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Author Topic: DDOS attacks  (Read 1018 times)
krone9
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January 26, 2014, 05:34:13 AM
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whoever is behind these on the various pools I use, I hate you Smiley

however I am somewhat curious as to the details and mechanics

ie how much difference does it actually make - I presume there is a real financial benefit or people wouldn't do it. Does it actually effect the pool or just the website reporting stats?

also who is behind most DDOS attacks - are they individuals or is it big mining groups trying to dominate?

just curious...
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best-miner.com
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January 26, 2014, 03:48:52 PM
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Some of them are from competitors, like if you use this one with low mining profit or unstable as the result of DDOS, as the end-miner, you will change another one.

Some may from some geeks, just for fun.


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January 26, 2014, 05:34:19 PM
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If they manage to DDoS down a pool, another competitor would be able to get more blocks in a way, especially if a pool like BTC guild get ddosed down.
krone9
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January 31, 2014, 08:03:26 AM
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is it not possible to trace DDOS attacks in some way (I have no idea)
byt411
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January 31, 2014, 04:57:12 PM
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is it not possible to trace DDOS attacks in some way (I have no idea)
It is possible to trace the DDOS attacks, to an IP address. But the hacker can easily be using a vpn or tor to hide his real IP.
Sonny
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February 01, 2014, 09:48:37 AM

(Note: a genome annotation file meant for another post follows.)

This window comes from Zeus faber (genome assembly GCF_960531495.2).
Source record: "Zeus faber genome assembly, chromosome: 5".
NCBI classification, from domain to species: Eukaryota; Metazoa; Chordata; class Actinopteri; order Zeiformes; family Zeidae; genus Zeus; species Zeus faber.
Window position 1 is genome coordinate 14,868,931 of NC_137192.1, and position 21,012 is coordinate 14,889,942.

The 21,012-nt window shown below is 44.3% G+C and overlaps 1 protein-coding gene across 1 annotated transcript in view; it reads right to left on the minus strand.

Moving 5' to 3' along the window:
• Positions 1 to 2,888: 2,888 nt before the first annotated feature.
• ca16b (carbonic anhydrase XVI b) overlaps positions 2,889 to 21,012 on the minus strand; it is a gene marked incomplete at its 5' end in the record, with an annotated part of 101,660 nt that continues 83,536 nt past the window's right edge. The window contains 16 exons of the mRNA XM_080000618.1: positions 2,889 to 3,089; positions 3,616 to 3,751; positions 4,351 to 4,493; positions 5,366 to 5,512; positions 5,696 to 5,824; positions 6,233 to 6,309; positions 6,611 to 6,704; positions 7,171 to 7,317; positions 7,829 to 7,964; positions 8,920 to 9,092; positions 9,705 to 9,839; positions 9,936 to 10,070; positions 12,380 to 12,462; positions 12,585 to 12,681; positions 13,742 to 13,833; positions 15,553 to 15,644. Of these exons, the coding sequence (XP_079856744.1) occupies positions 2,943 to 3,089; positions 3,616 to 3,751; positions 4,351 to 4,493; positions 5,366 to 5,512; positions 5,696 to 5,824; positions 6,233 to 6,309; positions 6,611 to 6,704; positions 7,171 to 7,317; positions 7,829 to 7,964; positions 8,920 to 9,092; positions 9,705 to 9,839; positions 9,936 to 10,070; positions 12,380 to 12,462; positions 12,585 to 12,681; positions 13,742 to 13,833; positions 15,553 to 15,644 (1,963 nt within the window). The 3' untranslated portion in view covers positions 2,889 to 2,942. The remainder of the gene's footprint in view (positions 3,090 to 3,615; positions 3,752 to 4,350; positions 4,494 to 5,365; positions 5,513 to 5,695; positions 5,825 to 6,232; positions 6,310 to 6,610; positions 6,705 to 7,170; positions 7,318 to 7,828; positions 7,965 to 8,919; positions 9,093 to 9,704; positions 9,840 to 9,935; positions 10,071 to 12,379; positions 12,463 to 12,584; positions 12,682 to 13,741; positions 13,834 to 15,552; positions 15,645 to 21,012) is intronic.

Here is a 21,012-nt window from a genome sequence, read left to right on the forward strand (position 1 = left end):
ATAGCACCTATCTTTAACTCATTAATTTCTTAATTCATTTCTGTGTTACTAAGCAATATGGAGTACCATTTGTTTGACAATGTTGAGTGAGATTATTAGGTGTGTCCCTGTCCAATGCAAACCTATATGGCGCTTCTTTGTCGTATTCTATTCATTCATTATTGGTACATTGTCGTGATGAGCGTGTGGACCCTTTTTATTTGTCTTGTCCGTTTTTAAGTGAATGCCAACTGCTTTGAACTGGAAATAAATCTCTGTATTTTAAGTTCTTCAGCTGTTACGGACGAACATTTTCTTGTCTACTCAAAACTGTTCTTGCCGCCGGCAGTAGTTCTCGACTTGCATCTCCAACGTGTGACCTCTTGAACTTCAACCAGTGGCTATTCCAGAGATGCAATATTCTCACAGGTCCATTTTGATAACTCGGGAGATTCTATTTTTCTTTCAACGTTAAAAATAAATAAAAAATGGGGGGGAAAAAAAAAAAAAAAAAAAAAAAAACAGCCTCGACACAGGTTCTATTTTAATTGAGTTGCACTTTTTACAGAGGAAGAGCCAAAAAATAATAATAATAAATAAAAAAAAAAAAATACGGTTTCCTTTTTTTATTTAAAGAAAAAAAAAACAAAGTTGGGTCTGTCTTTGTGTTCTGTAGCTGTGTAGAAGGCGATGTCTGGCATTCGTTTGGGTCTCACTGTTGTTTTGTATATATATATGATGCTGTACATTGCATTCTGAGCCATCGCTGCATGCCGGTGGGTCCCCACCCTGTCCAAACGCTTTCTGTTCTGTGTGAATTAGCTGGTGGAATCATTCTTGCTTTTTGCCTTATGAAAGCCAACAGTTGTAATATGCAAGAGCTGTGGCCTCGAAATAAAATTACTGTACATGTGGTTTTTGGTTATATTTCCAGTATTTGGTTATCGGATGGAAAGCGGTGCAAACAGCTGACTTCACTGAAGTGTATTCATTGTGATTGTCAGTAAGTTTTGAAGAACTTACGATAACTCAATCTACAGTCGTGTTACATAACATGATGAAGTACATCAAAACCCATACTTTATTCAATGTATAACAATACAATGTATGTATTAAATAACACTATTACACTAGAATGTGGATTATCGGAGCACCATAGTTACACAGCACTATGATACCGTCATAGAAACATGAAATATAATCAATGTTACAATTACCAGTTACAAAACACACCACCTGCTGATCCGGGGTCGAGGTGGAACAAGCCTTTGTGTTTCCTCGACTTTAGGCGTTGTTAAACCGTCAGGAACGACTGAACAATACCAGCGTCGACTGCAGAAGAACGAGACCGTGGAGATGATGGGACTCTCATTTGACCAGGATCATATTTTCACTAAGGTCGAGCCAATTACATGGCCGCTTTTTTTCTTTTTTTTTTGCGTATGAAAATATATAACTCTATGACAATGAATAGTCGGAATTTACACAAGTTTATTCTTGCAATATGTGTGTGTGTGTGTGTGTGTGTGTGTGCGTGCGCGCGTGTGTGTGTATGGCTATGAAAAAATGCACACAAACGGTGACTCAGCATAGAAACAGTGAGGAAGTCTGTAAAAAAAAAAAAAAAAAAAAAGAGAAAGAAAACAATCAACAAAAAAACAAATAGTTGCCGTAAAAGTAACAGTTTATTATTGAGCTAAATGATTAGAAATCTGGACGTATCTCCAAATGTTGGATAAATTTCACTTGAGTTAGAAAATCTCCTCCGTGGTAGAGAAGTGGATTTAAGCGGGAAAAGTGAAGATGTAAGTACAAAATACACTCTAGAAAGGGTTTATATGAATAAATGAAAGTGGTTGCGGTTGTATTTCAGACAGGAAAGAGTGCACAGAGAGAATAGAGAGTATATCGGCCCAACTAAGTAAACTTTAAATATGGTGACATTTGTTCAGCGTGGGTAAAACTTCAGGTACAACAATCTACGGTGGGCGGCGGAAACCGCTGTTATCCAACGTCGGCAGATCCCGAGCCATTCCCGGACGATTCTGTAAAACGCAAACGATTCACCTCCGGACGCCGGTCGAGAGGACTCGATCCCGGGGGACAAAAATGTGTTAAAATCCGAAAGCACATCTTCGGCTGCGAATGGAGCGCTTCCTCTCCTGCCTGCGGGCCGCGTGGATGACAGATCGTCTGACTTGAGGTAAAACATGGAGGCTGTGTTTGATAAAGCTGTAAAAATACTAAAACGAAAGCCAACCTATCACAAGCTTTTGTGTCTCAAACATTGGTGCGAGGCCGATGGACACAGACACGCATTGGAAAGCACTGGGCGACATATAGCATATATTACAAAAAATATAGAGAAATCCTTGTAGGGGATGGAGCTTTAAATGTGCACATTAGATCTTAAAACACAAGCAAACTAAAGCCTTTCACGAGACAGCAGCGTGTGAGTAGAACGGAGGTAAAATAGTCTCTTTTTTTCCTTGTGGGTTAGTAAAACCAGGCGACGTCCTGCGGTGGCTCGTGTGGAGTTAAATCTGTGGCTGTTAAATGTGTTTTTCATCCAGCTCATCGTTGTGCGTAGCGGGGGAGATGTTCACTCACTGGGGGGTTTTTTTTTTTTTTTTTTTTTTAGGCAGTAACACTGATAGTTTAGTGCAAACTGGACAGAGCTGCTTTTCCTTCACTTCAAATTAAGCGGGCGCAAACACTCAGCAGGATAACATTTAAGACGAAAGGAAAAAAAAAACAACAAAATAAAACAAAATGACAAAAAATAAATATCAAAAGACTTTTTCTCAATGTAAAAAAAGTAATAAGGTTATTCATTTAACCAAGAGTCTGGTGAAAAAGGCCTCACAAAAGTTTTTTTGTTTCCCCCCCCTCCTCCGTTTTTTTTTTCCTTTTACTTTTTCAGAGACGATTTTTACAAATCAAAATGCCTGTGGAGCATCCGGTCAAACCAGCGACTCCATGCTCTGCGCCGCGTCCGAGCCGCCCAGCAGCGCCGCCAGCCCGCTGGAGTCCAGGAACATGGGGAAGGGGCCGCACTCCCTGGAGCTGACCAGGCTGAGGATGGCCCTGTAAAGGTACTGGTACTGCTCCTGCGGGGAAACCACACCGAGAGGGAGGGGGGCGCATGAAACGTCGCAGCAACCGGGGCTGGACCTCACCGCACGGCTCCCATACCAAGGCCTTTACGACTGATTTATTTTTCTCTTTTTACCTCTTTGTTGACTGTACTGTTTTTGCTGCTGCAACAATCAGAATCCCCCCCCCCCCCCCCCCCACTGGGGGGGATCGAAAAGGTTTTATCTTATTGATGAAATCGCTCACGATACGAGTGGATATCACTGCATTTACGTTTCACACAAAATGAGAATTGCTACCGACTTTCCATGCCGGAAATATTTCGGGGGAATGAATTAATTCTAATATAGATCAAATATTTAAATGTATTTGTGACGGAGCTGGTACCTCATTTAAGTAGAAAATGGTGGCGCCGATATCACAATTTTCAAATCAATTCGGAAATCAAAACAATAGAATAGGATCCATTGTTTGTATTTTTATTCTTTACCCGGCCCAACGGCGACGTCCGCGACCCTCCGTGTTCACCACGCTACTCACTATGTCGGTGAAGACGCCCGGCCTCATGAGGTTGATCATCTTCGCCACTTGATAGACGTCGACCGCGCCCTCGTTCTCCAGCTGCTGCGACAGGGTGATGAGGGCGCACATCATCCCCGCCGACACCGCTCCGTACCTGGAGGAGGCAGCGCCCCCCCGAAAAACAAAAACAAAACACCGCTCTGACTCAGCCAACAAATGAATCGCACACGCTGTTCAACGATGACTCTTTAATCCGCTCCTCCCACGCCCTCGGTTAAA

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is it not possible to trace DDOS attacks in some way (I have no idea)


For DDoS (first D stands for distributed), hacker controls a huge amount of zombie computers and use them to flood the victim's site/network. It is easy to trace the incoming packets, but it is not easy to get to the hacker behind the zombie computers.
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February 01, 2014, 09:51:45 AM
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you can't trace reflection attacks.

you can trace botnet attacks, but only after you detect them


sidenote: the ddos people speak of is likely just the pool owners skimping on bandwidth. the amount of getwork requests sent out on top of the site activity just wears out most pool owners 100 mbit ports.

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February 01, 2014, 09:53:49 AM
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DDoS can also be part of a larger attack aimed at stealing data or otherwise compromising the site, which also bestows major benefits to competitors outside immediate financial gain, and could be done by a "non-competitor" - just an ordinary guy looking to steal money. "Competitors" don't necessarily have to be pool ops, either, but could also be industrial-scale miners. It could also simply be anti-cryptocoin folks who haven't figured out better ways of attacking the network. In a similar vein, a multi-pool DDoS could be part of a larger attack on the pools' cryptocoin of choice, possibly attempting to reduce costs of a 51% attack or similar.
krone9
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February 01, 2014, 09:11:54 PM
 #9

thanks for the education guys Smiley
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